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Am Fam Physician. 2023;108(3):278-287

This clinical content conforms to AAFP criteria for CME.

Author disclosure: No relevant financial relationships.

Delirium is an acute disturbance in attention, cognition, and awareness that fluctuates over time. Delirium is characterized by three subtypes: hyperactive, hypoactive, and mixed. It occurs in 11% to 25% of older adults in inpatient settings and is associated with a significant financial burden. Older age, multiple comorbidities, recent surgery, and polypharmacy are independent risk factors for delirium. The diagnosis is clinical but can be challenging due to overlapping symptoms with dementia and depression. The Confusion Assessment Method is a screening tool that is 94% to 100% sensitive and 90% to 95% specific for delirium. There is no evidence to support medication use for delirium prevention. Nonpharmacologic interventions, such as sufficient hydration and nutrition, early mobilization, infection control, and frequent orientation, can prevent and treat delirium. Physical restraints should be avoided, but if needed in patients at significant risk of injury to themselves or others, their use should be reassessed at least every 24 hours. No medications are approved by the U.S. Food and Drug Administration for the treatment of delirium. If pharmacologic therapy is indicated, second-generation antipsychotics such as olanzapine, risperidone, and quetiapine are preferred over haloperidol because of their faster onset of action and fewer adverse effects. Patients hospitalized with prolonged delirium have approximately three times the chance of dying in the following year compared with patients with a quick resolution of delirium or no symptoms; therefore, prevention and early detection should be emphasized.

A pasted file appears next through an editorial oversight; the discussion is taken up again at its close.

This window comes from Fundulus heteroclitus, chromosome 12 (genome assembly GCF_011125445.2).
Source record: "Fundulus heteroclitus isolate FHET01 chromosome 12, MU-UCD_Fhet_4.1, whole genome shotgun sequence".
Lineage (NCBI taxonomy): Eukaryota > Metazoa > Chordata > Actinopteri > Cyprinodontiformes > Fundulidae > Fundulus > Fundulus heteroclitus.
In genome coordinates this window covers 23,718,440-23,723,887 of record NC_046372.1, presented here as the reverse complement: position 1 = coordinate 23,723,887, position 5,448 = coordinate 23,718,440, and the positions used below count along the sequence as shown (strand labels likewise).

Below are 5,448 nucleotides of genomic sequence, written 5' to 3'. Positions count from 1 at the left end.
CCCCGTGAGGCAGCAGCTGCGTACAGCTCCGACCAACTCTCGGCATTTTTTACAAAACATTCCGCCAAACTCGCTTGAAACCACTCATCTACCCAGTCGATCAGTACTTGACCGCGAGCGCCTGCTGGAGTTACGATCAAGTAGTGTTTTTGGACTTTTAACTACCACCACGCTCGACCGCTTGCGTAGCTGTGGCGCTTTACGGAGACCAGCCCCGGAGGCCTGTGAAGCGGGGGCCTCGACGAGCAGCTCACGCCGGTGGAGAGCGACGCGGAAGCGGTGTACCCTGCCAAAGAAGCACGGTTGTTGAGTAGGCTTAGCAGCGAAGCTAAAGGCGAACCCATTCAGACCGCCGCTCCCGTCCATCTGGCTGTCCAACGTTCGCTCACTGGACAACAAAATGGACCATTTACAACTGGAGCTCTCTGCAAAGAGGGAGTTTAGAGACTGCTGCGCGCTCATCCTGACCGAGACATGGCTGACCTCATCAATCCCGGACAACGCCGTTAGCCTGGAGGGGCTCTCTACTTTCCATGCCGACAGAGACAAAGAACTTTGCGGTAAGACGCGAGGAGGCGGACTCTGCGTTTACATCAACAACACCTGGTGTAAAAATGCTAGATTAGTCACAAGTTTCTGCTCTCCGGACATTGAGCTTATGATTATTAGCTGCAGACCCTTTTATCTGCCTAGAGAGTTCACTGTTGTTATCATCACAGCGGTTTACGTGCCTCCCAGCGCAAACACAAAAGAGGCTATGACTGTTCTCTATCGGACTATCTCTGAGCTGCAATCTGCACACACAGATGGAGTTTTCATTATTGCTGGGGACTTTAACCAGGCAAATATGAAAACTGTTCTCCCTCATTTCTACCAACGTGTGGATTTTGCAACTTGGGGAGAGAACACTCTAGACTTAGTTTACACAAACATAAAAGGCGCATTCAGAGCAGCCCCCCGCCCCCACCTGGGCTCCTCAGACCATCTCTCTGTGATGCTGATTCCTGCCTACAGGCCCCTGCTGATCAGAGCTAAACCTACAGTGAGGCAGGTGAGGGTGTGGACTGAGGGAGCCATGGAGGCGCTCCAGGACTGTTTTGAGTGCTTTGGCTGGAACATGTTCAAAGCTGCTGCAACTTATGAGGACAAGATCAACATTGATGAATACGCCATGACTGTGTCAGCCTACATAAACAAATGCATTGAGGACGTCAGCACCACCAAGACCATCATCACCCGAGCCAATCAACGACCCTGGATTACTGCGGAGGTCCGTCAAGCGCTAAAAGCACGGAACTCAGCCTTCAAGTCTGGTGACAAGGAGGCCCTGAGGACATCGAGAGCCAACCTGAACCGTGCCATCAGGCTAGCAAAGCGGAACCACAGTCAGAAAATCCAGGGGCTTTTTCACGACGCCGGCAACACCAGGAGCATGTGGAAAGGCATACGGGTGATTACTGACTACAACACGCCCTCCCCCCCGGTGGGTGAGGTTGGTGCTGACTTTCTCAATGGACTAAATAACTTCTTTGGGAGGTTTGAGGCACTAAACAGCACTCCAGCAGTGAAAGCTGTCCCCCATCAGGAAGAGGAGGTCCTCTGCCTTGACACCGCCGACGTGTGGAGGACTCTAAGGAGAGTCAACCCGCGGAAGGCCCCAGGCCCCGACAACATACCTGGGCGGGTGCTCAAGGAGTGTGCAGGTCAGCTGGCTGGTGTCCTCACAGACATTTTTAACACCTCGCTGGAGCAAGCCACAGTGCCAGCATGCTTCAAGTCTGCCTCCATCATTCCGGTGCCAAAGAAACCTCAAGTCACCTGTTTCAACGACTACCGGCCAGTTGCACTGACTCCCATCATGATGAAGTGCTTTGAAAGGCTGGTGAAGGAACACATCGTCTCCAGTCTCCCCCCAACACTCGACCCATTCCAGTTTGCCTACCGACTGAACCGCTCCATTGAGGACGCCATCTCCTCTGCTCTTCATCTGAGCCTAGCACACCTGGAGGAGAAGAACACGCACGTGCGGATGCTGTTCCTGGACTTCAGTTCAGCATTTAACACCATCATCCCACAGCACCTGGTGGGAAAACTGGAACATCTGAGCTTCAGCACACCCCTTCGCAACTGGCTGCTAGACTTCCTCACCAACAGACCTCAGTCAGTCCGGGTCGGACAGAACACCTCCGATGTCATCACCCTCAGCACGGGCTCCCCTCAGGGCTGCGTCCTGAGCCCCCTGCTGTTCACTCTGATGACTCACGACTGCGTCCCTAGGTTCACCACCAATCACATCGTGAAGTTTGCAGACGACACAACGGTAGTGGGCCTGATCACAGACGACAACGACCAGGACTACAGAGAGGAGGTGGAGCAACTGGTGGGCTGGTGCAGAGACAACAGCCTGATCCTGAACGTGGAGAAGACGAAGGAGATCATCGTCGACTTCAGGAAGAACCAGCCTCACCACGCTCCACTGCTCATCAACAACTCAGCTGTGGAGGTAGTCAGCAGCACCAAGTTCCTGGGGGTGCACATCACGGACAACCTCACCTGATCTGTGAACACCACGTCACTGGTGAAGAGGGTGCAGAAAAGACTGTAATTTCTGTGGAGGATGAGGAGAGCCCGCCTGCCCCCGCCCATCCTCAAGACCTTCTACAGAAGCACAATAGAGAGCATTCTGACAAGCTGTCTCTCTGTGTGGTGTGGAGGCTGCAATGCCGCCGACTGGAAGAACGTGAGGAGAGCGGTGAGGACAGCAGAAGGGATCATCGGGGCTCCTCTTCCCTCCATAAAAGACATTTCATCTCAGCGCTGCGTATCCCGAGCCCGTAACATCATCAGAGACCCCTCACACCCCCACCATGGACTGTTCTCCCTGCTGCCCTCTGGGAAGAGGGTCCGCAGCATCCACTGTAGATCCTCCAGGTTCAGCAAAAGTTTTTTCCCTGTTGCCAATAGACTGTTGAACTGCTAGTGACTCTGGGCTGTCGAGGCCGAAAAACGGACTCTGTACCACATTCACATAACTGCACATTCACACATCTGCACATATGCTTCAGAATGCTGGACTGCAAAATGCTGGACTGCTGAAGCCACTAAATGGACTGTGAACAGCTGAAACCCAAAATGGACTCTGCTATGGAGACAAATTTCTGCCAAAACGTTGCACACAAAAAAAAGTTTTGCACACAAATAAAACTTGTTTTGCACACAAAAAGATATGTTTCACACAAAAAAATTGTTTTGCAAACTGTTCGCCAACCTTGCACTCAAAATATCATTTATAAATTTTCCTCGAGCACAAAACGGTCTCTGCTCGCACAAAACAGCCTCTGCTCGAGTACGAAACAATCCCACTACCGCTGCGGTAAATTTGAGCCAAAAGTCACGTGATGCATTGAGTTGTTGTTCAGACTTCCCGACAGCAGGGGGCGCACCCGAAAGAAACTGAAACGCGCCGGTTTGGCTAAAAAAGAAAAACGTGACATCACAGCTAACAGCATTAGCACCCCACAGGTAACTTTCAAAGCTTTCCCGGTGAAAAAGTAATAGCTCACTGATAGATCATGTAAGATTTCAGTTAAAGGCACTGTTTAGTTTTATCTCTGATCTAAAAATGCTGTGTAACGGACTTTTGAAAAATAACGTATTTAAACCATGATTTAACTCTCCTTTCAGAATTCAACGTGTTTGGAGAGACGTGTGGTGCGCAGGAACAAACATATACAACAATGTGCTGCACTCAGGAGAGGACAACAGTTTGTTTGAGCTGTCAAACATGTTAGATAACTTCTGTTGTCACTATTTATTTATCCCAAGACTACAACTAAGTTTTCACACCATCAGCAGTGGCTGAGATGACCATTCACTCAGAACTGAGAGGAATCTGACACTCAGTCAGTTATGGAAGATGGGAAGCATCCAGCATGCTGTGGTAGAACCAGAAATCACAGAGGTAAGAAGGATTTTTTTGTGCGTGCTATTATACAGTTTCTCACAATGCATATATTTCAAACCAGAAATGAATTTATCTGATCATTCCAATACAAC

Delirium is a syndrome characterized by an acute disturbance in attention, cognition, and awareness that develops within hours to days and fluctuates in severity over time. There are three subtypes of psychomotor disturbances of delirium: hyperactive, hypoactive, and mixed.1 Hyperactive delirium is marked by agitation and restlessness and can be misdiagnosed as primary psychosis or dementia. Hypoactive delirium is characterized by lethargy and psychomotor impairment and can be mistaken for depression. Mixed delirium has hyperactive and hypoactive features.1 Historically, the terms delirium, acute encephalopathy, acute confusional state, acute brain dysfunction, acute brain failure, and altered mental status have been used interchangeably and imprecisely. Delirium and acute encephalopathy are the most accepted terms and refer to a deviation from the patient's baseline cognition.2 An accurate diagnosis of delirium is essential to prevent inappropriate treatments, prolonged hospitalization, cognitive decline, and increased mortality and morbidity.3,4

RecommendationSponsoring organization
Do not use benzodiazepines or other sedative-hypnotics in older adults as the first choice for treating insomnia, agitation, or delirium.American Geriatrics Society
Do not administer as-needed sedative, antipsychotic, or hypnotic medications to prevent or treat delirium without first assessing for, removing, and treating the underlying causes of delirium and using nonpharmacologic delirium prevention and treatment approaches.American Academy of Nursing
Do not use physical restraints to manage behavioral symptoms of hospitalized older adults with delirium.American Geriatrics Society